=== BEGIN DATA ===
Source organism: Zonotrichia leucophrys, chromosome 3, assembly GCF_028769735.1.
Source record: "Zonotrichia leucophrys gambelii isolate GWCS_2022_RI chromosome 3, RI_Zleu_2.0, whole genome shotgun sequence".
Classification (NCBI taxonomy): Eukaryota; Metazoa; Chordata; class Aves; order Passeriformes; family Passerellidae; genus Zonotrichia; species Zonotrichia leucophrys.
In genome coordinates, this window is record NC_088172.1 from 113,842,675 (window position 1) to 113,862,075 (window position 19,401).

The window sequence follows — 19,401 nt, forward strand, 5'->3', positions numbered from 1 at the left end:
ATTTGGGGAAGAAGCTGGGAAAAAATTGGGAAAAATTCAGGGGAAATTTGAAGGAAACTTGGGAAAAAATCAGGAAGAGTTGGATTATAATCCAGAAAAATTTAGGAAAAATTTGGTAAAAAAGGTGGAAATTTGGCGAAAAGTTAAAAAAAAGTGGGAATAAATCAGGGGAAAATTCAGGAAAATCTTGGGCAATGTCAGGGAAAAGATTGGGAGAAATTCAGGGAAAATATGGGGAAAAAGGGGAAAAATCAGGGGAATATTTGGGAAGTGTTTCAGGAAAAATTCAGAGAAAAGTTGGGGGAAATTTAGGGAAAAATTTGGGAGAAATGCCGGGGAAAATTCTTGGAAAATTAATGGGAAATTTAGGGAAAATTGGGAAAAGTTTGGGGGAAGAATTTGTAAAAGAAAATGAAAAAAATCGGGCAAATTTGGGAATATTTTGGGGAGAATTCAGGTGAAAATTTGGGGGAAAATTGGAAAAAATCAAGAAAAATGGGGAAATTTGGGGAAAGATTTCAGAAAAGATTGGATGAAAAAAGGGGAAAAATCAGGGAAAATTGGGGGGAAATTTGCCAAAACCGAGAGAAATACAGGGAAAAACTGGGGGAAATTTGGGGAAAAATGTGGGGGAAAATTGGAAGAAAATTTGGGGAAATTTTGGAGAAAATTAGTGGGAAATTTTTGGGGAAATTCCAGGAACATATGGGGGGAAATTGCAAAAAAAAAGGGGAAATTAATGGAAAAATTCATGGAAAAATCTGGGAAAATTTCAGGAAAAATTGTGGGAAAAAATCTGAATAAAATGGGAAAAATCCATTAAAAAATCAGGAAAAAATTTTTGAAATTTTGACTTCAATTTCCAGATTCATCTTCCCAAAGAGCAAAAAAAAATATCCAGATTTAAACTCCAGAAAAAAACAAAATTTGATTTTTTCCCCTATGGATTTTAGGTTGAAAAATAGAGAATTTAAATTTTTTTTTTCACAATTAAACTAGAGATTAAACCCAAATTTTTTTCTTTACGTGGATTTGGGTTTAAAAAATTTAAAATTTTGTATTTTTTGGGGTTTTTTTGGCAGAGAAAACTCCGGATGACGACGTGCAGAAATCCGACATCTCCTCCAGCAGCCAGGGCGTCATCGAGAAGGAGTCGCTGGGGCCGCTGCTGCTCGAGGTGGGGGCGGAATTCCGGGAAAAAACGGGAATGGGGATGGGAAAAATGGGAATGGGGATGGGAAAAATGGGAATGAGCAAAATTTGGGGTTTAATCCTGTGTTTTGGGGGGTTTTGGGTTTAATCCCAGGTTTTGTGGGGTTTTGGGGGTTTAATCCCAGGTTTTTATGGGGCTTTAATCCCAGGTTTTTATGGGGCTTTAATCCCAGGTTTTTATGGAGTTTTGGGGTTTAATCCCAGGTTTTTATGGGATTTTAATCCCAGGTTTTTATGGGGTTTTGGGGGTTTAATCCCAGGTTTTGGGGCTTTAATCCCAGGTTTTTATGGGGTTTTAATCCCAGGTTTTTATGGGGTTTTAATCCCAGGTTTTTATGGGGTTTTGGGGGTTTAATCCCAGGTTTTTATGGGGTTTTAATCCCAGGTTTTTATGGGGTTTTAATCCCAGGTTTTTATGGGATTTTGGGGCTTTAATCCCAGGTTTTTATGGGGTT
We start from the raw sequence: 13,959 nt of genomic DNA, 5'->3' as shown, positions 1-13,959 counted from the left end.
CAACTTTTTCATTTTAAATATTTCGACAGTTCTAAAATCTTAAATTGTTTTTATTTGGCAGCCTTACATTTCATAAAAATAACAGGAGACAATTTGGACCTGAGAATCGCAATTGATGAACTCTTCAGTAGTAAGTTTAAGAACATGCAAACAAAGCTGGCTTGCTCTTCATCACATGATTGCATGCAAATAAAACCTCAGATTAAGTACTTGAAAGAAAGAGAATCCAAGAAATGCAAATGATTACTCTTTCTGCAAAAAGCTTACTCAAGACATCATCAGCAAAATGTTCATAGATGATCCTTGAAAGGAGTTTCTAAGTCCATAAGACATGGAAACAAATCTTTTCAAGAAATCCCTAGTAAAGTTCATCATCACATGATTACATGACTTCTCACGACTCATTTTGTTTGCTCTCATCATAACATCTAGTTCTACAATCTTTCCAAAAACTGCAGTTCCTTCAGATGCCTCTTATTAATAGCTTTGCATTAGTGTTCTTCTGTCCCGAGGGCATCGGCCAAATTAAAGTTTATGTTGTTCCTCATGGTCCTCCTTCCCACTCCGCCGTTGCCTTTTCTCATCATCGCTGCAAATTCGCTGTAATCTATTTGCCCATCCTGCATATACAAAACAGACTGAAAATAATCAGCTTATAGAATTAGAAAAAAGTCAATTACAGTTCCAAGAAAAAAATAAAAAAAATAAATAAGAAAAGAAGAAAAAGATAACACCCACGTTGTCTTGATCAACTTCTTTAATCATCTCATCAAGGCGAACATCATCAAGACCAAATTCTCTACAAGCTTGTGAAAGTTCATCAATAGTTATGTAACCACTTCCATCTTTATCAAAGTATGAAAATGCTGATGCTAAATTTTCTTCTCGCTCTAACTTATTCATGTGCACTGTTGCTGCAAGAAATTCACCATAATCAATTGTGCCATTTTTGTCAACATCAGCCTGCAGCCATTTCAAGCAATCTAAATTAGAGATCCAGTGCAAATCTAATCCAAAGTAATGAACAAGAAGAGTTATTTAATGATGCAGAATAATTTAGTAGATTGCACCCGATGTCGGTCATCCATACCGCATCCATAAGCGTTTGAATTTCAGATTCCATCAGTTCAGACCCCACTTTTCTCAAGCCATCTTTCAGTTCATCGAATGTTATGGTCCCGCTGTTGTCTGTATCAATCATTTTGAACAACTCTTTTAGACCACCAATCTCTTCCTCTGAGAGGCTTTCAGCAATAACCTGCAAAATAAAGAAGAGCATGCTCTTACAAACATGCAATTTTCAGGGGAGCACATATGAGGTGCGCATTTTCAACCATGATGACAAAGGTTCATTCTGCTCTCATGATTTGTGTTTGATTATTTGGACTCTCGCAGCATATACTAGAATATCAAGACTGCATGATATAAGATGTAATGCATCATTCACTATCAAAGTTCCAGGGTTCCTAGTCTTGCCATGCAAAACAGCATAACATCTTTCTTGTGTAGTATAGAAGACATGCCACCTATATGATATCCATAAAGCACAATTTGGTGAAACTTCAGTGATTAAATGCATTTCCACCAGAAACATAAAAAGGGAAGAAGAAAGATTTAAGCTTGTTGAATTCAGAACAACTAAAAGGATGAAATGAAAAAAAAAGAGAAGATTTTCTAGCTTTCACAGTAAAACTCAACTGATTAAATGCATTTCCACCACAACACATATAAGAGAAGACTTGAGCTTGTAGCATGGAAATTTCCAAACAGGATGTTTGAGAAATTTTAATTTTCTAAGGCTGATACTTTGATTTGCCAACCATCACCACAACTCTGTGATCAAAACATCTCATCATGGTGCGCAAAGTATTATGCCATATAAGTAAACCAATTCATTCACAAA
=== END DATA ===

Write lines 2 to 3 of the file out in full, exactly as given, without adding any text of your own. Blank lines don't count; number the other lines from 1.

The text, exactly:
Source record: "Zonotrichia leucophrys gambelii isolate GWCS_2022_RI chromosome 3, RI_Zleu_2.0, whole genome shotgun sequence".
Classification (NCBI taxonomy): Eukaryota; Metazoa; Chordata; class Aves; order Passeriformes; family Passerellidae; genus Zonotrichia; species Zonotrichia leucophrys.